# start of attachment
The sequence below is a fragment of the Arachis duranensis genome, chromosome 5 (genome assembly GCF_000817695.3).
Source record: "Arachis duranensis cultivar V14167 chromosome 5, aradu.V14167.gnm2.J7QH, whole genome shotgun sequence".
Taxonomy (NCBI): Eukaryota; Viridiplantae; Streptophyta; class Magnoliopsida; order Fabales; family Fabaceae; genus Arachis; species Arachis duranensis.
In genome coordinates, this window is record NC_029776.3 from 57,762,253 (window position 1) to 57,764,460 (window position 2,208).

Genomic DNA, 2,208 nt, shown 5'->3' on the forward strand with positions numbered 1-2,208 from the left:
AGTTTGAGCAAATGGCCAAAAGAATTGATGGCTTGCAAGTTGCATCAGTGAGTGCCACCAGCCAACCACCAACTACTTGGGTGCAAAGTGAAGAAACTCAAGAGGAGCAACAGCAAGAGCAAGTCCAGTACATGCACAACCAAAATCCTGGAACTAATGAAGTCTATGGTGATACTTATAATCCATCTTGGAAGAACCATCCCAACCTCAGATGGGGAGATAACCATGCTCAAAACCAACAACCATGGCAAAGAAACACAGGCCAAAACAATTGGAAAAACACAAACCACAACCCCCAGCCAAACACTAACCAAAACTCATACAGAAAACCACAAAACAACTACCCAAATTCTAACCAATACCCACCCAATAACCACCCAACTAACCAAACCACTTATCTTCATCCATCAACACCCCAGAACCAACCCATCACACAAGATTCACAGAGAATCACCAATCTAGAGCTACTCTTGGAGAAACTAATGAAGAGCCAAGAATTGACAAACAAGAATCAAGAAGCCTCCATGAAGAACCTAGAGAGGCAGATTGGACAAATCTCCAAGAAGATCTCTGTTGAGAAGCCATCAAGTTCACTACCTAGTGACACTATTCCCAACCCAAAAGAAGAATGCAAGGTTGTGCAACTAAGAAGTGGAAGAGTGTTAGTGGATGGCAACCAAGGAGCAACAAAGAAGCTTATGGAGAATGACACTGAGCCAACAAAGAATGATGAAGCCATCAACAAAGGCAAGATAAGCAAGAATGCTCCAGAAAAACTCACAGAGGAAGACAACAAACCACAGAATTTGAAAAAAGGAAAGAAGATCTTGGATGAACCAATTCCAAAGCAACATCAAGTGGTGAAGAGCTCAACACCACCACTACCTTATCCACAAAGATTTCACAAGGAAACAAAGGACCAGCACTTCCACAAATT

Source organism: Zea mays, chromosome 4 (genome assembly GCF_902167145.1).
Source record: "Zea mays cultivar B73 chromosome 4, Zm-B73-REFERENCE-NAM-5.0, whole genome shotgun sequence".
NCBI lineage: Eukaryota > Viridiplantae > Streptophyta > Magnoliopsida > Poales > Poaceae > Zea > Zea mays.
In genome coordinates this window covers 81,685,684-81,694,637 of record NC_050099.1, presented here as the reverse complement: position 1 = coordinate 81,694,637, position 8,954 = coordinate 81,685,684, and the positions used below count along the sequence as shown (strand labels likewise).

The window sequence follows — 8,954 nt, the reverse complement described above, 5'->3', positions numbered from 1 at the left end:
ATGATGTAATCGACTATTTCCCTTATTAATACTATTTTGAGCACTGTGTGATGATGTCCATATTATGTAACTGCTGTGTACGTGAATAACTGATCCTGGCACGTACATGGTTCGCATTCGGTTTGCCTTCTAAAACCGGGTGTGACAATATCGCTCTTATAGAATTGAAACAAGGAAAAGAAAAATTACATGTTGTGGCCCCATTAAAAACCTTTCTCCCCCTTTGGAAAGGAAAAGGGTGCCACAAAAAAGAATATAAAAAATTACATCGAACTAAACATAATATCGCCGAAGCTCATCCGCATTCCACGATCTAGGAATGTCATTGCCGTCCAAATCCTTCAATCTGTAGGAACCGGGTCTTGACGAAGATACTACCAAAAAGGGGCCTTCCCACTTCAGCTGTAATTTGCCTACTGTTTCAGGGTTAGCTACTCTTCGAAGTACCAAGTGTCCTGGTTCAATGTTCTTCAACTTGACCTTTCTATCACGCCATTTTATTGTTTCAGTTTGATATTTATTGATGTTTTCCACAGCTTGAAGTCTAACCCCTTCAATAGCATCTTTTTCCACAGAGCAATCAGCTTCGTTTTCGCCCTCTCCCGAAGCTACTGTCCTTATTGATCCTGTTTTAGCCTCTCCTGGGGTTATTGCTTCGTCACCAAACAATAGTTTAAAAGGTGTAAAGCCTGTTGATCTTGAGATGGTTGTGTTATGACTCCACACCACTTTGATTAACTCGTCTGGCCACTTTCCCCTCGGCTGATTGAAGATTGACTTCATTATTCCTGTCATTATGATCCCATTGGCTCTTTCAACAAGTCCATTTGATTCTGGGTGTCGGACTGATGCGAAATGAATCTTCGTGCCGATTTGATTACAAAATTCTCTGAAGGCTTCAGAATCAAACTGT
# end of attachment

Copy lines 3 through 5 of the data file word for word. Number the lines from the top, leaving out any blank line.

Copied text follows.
Taxonomy (NCBI): Eukaryota; Viridiplantae; Streptophyta; class Magnoliopsida; order Fabales; family Fabaceae; genus Arachis; species Arachis duranensis.
In genome coordinates, this window is record NC_029776.3 from 57,762,253 (window position 1) to 57,764,460 (window position 2,208).

Genomic DNA, 2,208 nt, shown 5'->3' on the forward strand with positions numbered 1-2,208 from the left: